A bereaved father’s labour of love to help others

Joanne Bingley and her husband Chris. PA
Joanne Bingley and her husband Chris. PA
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A year ago, Chris Bingley set up a foundation in his wife’s memory to change the treatment of women with post natal depression. Catherine Scott met him.

It is nearly two years since Chris Bingley was one of the happiest men on the planet.

His beloved wife Joe, a nurse, had just given birth to their much longed-for baby daughter, Emily, after a number of problems including miscarriage.

But just ten weeks later Joe was dead, having become so desperate she threw herself under a train, leaving Chris a widower and Emily without a mum. Her bereaved husband has been fighting for justice ever since, adamant that not enough was done by the mental health services to save his wife, who was suffering from severe postnatal depression.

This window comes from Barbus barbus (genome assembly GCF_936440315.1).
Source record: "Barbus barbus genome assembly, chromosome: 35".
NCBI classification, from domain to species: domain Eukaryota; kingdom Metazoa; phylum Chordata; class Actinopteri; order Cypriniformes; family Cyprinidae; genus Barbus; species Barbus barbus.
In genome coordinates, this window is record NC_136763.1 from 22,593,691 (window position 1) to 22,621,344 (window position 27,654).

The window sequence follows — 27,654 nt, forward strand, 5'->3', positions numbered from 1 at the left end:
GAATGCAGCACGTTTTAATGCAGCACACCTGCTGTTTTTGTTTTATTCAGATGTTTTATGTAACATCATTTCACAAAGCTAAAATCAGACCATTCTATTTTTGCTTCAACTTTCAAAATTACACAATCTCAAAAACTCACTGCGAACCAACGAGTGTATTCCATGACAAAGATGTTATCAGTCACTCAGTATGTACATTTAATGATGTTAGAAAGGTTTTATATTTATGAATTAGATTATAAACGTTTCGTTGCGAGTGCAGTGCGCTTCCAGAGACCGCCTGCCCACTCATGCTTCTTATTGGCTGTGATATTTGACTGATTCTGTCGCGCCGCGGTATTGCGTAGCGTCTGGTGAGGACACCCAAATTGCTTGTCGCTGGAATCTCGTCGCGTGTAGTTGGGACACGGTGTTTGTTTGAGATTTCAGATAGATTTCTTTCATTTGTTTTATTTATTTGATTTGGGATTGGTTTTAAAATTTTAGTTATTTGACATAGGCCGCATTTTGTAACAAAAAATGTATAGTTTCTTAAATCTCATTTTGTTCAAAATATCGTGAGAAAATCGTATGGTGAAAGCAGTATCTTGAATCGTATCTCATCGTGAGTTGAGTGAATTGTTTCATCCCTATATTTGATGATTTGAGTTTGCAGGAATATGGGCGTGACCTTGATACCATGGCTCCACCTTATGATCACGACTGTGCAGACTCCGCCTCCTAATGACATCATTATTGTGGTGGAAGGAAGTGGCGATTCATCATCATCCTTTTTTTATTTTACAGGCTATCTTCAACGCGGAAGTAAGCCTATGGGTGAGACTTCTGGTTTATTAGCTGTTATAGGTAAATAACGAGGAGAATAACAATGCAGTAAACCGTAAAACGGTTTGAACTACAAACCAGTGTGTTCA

“There have been guidelines and legislation in place for years for the treatment of women suffering from post natal depression, but they were not followed in Joe’s case and I have now discovred that 50 per cent of Trusts across the country are acting unlawfully in their treatment of PND.”

An inquest into Joe’s death in November backed up Chris’s claims.

The coroner found that a number of guidelines were not followed including the need for informed consent which could have led to Joe being hospitalised as she asked and could have avoided her death in April 2010.

The coroner recorded a narrative verdict and now the Care Quality Commission has confirmed it is to inspect the crisis team responsible for looking after Joe.